[Example Literature To Distribute To Financial Advisors] Using Maker Vaults For Tax-Efficient Crypto Asset Investing In US Jurisdictions

Note that this is just an example, and would need to be jazzed up with some formatting and graphics before being distributed to financial advisors. We would also need an opinion whether the creation of new DAI constitutes a lending activity or an exchange under US law. As a corollary (and not addressed here), but once crypto assets can be held within a portfolio with other investments, interest on loans (but not sure about SFs and their status) can be deducted from taxes owed in taxable portfolios. But this seemed like the kind of thing I’d want to send to my financial advisor, so if we don’t have some brochure literature already, we should start on it!

Appreciated Assets Represent Large Potential Tax Liabilities

With the rise of Bitcoin (BTC) valuations – 700% in just the last 12 months – many clients are left holding appreciated BTC and other crypto asset holdings. [insert graphs showing various cryptos going up and to the right] For a variety of reasons, those clients may not wish to sell their crypto asset holdings, chief among them being a belief in continued appreciation and the potential tax liability from any sales.

**Access Value In Appreciated Crypto Assets Without **

Given the massive concentration of most crypto asset portfolios, however, many savvy investors are likely to want to diversify their holdings. The collateralized loans offered by MakerDAO offer a way for holders of appreciated crypto assets to avoid both the paperwork associated with taxable transactions like tracking cost basis, and continue to own their crypto assets.

[insert summary of vaults and depending on the exact audience, highlight the they’re non-custodial, permissionless, fairly quick, fairly private, maintain lots of control, no lockup period, etc]

Maker Vaults simultaneously store crypto assets and allow those assets to be used as collateral for DAI – a stablecoin cryptocurrency pegged to the value of the US dollar that generally fluctuates within a tenth of a cent of its targeted value [insert fancy graph showing DAI’s performance lately]. DAI are widely used in crypto finance, and unlike other stablecoins, does not depend upon the backing of USD in the physical world, which removes counterparty risk associated with the entities that supposedly hold that cash to prop up other stablecoin currencies. This makes DAI highly desired, and typically attracts yields of [insert current yields] simply for lending it out, allowing for safe returns on a stable crypto asset that are typically above the fees accrued by opening a Maker Vault.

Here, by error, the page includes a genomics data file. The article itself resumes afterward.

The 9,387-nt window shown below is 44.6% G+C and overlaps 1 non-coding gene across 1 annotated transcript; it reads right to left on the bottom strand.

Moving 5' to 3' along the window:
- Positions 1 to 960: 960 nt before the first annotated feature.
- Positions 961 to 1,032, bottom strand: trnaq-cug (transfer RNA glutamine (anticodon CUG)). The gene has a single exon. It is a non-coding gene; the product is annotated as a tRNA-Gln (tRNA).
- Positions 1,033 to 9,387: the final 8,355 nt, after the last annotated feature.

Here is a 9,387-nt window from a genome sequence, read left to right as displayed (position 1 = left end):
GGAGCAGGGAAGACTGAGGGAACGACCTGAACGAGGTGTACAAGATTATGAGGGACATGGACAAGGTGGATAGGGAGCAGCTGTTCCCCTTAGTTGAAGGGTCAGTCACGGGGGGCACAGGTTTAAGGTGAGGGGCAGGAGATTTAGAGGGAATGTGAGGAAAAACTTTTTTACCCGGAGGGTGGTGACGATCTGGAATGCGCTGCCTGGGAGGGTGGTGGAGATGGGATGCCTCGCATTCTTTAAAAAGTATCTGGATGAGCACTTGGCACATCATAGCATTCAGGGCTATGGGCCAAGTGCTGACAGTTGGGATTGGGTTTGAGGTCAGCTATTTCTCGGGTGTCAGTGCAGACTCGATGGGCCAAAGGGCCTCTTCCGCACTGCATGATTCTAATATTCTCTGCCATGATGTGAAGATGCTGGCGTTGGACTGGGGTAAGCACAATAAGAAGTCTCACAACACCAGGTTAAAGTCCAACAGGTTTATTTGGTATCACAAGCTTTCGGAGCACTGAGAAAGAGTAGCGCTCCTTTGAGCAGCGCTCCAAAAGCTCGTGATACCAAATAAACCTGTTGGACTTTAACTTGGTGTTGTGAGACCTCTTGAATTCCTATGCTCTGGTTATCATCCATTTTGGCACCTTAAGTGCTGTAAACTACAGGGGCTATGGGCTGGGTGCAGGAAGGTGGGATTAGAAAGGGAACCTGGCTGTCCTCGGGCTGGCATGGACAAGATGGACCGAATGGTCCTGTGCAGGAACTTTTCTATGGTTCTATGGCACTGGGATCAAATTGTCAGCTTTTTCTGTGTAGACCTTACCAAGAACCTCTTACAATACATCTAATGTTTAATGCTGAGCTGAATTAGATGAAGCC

Clients with highly appreciated crypto assets may wish for more returns than above-market interest rates, however, and can also use the DAI on crypto asset exchanges to then diversify their crypto asset portfolio, but without actually parting with any of their Bitcoin, Ether, or other assets that form the core of their crypto investments.

Contact A Representative From MakerDAO For A Detailed Walkthrough Of How To Use Maker Vaults And Popular Uses For Borrowed DAI*

[Insert contact info for whomever, presumably at MarComms CU?]

So yeah. Do we have this kind of literature? Preferably in slick packaging? The US has a deep market of high-net worth individuals whose advisors don’t know much about crypto. You can’t expect them to recommend investing and tax arbitrage strategies if they don’t know there’s actually something going on in crypto besides made-up computer money (BTC), and that many of the “currencies” actually are more like oil than money (like ETH). I feel like there’s a whole campaign that can be done.

If it’s already underway, that’s great! I’d love to lend a hand if there isn’t.

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It occurs to me that it may be better to explain the borrowing of DAI as a sale at X cost basis, which then has the capital gain/loss offset upon repayment (less fees incurred). But in introductory literature, I suspect it’s ok to gloss over that technical detail (unless we get an opinion that it really is a loan in the standard sense)

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I’m not sure “sale” language will help, even if the cost basis is stated. There is precedent for this in any case; I don’t see that borrowing against a property and using that for investment is any different in principle. The point is that all the necessary legal frameworks already exist, so long as crypto is treated the same.
One thing to note would be that if a Vault is liquidated, that is a sale, with all the tax liabilities.